A Hundred Years of Pegasus
I purchased a copy of the January issue of Poetry magazine at Barnes & Noble in Union Station in Washington, D.C., recently. The veteran print magazine, founded in Chicago in 1912 by Harriet Monroe and published monthly by the Poetry Foundation, is celebrating its centennial. Check out the magazine website here.
The image of Pegasus on the cover of the January issue, a long elegant flowing graphic of the mythical Greek flying horse, done by artist Cathie Bleck, is one of a dozen representations of Pegasus done by different artists that will appear on the cover of the magazine throughout the centennial period of 2012. It compares favorably to a cartoonish representation of the horse that appears flying above the partying literati in a photograph of a 1947 Poetry magazine gathering.
In addition to poetry by two of my favorite poets, Stephen Dunn and Louise Glück (pronounced "Glick"), the January issue contains works by Eratosphere member A. E. Stallings, Joseph Spece, Michelle Boisseau, David Ferry, Amy Beeder, Michael Ryan, Stephen Edgar, and Kathryn Starbuck.
As a poet and a historian, I find fascinating the article on the magazine's early years by V. Penelope Pelizzon, "Potsherds & Arrowheads." It is to the credit of Ms. Pelizzon and the Editors in the opening note to the issue that they recognize that Poetry's content over its history has not been all peaches and cream, that there were numerous "lowlights" as well as highlights. In fact, Ms. Pelizzon admits that it is hard to find the quality poetry among the dreck that was published in those early decades -- that the pieces by such better poets as Vachel Lindsay, Carl Sandburg, or (*gulp*) Ezra Pound stand out starkly, as do contributions from the likes of Louise Bogan, Langston Hughes, and Weldon Kees in the 1930's. It's quite an admission for the essayist and the Editors to make: to admit that the contents of the magazine has been so-so over the many decades of its history. It also says something about the personal tastes of magazine editors in any era.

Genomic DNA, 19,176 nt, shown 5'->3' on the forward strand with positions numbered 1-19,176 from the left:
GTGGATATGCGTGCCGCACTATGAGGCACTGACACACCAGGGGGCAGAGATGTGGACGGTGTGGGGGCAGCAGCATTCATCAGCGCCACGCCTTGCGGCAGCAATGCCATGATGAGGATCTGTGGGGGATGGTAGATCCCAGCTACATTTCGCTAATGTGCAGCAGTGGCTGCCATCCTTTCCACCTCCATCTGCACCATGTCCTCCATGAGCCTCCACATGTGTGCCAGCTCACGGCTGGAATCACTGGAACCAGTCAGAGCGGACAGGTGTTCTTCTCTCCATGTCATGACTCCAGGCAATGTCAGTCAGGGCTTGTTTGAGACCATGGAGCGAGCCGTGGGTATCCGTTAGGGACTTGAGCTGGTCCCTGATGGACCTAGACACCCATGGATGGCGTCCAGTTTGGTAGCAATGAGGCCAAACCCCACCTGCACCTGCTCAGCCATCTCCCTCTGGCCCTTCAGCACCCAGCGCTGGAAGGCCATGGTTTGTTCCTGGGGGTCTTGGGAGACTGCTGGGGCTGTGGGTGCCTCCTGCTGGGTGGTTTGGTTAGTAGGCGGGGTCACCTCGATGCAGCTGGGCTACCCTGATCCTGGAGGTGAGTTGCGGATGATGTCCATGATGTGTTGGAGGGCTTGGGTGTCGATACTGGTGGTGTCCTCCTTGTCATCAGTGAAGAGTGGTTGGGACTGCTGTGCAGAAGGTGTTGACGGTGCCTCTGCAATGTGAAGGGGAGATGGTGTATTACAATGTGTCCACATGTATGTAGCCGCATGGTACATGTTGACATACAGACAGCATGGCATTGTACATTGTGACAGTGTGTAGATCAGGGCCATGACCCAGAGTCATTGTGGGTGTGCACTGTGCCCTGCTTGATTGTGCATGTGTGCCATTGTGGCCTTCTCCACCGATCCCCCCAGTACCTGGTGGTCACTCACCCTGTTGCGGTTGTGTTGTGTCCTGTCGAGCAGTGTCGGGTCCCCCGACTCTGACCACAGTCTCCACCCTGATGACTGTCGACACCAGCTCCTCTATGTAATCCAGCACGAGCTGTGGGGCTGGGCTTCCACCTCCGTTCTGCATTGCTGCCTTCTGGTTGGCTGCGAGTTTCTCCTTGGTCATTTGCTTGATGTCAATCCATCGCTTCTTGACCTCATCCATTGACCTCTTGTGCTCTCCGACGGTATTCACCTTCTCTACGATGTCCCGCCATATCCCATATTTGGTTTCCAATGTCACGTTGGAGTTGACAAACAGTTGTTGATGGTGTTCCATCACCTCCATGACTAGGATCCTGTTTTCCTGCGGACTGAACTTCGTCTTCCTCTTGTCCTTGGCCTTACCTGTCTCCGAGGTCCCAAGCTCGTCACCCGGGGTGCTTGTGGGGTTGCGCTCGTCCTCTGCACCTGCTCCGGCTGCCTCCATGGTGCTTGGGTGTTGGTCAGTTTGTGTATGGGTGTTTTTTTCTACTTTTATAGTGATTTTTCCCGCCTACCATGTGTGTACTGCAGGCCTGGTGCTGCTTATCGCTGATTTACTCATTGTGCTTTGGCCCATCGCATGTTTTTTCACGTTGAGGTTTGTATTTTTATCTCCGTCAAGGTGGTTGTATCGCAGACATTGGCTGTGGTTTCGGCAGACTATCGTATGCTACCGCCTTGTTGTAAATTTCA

The other literary-historical essay that I like in the issue is the review article by Adam Kirsch on two volumes of T.S. Eliot's early letters edited by his second wife and collaborators. Kirsch's commentary, entitled "Infallible Pope of Letters," is a good, meaty article, salvaging the great man's reputation somewhat, opening by explaining how Eliot saved his literary soul by remaining in England rather than returning to the stifling confines of the United States as his stuffy New England/St. Louis family requested that he do. Although, seeing as Eliot died in January 1965, it's disappointing to see the typo in the title of the first volume of letters, dating the collection to "1989-1922", Volume 2 being "1923-1925." In fact, the first date should be 1898 not 1989. At a whopping $45.00 a pop for each of these volumes, the canny purchaser might wish to buy these books cut-price somewhere. Good luck!
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